Transactions are conducted within the firm through established procedures and protocols governing input procurement, production, distribution and marketing. Typically, a system of internal TRANSFER PRICES is used to value interdepartmental exchanges of inputs, goods and services.

A key focus of modern theories of the firm and markets are the determinants of the relative efficiencies of conducting transactions through the market or within the firm. A number of considerations are relevant to this issue:

  1. the relative costs of transactions through the market compared to within the firm per se (see TRANSACTION COSTS);
  2. the importance of transaction costs vis-à-vis the firm's total supply costs (production and selling); and
  3. strategic considerations, such as controllability of inputs. For example, the transaction costs of using the market may be substantially higher than transactions within the firm, arising from the need to find suitable external input suppliers and distributors and to draw up and monitor contracts with them. Superficially, this would indicate that an internal organization is preferable to using the market. The ‘savings’ on transaction costs, however, may be offset by higher internal administrative costs and AGENCY COSTS.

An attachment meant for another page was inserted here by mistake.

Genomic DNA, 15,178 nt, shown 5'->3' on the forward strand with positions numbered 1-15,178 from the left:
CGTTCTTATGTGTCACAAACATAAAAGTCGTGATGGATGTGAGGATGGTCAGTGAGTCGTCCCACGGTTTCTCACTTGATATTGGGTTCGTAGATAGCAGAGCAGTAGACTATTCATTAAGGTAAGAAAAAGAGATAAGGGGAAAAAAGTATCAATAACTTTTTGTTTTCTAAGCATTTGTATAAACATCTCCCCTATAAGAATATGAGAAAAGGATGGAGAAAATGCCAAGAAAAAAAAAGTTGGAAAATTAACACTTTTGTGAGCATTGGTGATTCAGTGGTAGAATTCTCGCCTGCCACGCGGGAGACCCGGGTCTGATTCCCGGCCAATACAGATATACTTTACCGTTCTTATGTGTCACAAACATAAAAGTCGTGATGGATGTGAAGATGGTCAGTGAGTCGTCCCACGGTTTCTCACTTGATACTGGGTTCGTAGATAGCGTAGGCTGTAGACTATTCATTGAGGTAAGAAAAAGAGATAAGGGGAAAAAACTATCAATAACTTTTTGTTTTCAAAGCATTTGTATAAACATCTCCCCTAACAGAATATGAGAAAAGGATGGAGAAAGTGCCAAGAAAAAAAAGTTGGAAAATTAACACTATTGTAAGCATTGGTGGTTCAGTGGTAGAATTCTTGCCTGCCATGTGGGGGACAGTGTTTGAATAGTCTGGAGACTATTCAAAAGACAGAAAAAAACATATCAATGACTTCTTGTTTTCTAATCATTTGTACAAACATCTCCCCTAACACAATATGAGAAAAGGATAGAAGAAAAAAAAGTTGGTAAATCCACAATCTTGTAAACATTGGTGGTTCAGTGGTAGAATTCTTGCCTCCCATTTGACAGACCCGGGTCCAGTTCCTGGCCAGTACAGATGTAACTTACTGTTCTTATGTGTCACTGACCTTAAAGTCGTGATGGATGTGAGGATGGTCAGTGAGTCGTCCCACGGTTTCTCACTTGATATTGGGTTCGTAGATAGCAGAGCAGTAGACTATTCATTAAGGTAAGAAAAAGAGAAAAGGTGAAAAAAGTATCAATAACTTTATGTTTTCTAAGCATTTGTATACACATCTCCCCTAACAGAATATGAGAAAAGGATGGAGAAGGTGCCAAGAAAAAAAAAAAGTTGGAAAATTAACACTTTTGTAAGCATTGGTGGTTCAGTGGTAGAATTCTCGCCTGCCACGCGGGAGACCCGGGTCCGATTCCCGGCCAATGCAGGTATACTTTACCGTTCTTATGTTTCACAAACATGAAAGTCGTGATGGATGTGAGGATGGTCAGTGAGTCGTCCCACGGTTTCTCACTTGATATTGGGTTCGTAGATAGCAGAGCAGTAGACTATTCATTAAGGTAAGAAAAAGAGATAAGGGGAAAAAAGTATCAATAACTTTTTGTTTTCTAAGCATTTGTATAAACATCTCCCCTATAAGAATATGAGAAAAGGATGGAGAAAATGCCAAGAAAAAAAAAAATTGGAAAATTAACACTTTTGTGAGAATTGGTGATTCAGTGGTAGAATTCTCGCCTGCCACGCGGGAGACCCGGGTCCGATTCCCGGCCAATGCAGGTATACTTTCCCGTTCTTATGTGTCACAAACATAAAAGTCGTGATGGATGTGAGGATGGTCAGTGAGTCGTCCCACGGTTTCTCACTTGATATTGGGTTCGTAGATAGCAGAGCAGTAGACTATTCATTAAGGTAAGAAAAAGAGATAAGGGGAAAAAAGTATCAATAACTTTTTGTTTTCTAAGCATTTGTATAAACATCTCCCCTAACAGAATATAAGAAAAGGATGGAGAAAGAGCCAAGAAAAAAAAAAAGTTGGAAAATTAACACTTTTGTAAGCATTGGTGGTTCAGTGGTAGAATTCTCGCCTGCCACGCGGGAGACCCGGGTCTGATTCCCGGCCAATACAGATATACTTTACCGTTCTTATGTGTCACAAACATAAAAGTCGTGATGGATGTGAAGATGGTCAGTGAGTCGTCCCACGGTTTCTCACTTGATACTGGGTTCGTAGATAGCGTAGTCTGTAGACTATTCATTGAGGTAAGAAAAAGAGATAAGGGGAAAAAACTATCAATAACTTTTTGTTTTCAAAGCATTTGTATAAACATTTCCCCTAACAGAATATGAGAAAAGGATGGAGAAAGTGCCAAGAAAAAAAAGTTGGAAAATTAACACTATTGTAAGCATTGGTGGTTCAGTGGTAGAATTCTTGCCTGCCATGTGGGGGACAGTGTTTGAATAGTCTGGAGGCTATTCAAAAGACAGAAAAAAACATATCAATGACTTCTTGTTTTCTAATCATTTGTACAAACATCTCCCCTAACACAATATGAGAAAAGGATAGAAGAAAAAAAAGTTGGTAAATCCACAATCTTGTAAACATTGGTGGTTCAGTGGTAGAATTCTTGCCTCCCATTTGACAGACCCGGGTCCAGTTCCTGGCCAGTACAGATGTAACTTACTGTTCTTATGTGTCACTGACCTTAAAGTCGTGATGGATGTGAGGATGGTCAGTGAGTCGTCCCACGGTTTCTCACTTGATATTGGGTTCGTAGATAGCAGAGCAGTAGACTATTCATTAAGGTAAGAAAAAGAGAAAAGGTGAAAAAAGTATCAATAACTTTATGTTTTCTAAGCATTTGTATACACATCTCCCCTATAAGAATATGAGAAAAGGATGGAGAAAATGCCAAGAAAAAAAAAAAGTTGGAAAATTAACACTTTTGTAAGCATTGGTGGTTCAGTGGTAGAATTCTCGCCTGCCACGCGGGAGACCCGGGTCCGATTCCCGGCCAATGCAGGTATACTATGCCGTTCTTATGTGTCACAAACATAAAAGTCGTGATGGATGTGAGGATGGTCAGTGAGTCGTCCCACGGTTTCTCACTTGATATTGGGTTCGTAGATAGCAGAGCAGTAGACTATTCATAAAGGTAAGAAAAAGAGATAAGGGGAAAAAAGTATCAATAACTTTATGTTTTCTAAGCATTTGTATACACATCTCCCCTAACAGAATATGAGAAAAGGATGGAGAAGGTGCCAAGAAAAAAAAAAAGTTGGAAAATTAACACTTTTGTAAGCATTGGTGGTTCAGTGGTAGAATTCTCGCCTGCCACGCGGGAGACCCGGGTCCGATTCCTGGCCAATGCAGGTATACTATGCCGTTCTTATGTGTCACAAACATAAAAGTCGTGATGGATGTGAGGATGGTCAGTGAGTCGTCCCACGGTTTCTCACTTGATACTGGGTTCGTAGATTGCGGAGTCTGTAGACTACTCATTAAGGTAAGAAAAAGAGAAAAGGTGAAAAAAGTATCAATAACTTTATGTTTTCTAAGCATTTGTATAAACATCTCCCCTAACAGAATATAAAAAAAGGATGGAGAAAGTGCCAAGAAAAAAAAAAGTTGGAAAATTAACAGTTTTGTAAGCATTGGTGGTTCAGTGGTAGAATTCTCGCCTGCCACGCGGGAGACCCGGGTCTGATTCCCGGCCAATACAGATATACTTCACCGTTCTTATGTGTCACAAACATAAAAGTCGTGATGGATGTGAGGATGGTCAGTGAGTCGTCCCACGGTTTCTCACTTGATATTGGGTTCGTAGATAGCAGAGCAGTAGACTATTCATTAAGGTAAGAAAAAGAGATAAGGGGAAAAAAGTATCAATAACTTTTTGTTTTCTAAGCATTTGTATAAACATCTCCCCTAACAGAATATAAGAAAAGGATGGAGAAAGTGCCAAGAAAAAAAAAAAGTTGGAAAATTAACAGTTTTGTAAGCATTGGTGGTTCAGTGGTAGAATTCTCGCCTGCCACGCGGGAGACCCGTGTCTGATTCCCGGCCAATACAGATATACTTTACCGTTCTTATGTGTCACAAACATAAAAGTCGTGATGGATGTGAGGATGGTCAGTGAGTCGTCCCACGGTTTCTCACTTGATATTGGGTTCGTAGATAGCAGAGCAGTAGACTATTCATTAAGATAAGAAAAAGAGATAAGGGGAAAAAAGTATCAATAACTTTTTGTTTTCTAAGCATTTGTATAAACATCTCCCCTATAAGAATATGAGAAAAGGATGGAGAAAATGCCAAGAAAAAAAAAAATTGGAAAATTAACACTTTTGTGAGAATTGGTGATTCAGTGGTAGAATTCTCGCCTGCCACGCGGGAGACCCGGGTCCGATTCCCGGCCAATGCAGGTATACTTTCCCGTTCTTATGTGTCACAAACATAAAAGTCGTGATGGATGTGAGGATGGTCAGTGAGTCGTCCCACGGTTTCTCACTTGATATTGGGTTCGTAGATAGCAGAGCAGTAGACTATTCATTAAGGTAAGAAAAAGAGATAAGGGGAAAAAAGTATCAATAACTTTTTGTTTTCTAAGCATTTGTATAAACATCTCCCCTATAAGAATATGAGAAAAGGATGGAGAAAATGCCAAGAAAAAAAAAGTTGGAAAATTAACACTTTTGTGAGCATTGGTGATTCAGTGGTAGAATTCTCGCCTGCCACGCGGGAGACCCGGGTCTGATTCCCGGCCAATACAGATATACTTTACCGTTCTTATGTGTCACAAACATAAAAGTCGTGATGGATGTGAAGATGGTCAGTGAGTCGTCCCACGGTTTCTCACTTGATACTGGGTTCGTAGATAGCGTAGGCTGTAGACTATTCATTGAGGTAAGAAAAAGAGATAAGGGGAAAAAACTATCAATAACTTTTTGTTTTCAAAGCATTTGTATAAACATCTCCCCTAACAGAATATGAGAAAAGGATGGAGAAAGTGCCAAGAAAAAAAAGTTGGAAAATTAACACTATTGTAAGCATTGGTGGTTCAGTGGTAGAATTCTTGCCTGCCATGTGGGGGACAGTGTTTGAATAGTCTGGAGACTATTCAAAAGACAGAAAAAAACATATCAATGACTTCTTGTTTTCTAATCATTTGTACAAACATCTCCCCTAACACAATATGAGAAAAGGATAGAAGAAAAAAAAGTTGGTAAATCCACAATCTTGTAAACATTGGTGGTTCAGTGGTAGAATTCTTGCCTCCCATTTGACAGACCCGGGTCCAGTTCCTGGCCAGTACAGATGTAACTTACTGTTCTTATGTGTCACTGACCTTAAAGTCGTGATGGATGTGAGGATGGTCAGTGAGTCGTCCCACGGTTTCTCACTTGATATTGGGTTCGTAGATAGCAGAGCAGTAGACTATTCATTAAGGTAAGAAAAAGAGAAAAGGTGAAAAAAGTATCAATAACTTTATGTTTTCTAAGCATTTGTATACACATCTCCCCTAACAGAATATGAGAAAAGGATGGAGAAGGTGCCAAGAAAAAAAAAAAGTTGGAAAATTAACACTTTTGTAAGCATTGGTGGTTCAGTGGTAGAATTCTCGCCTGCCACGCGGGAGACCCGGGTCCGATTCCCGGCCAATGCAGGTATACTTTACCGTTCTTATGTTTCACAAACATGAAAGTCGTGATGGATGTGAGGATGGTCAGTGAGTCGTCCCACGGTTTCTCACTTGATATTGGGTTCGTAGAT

Moreover, these savings may be small relative to the firm's total operating costs, which might then be inflated by having to undertake uneconomic operations. For example, if a firm undertakes self-supply of inputs, its own needs for these inputs may be too small to generate cost savings available to outside specialist suppliers through exploiting ECONOMIES OF SCALE. Thus, any savings on transaction costs would be more than offset by higher (self) production costs (see MAKE OR BUY). This said, it may be more advantageous strategically for a firm to become its own input supplier despite higher internal production costs, so as to have full control of a vital input rather than risk being ‘held to ransom’ by powerful outside suppliers. See INTERNALIZATION, ASSET SPECIFICITY, ASYMMETRICAL INFORMATION, MORAL HAZARD, ADVERSE SELECTION, OUTSOURCING.

References in classic literature ?
Keating rode up now, and the transaction became more complicated.
Circulation was impeded, and everywhere disputes, discussions, and financial transactions were going on.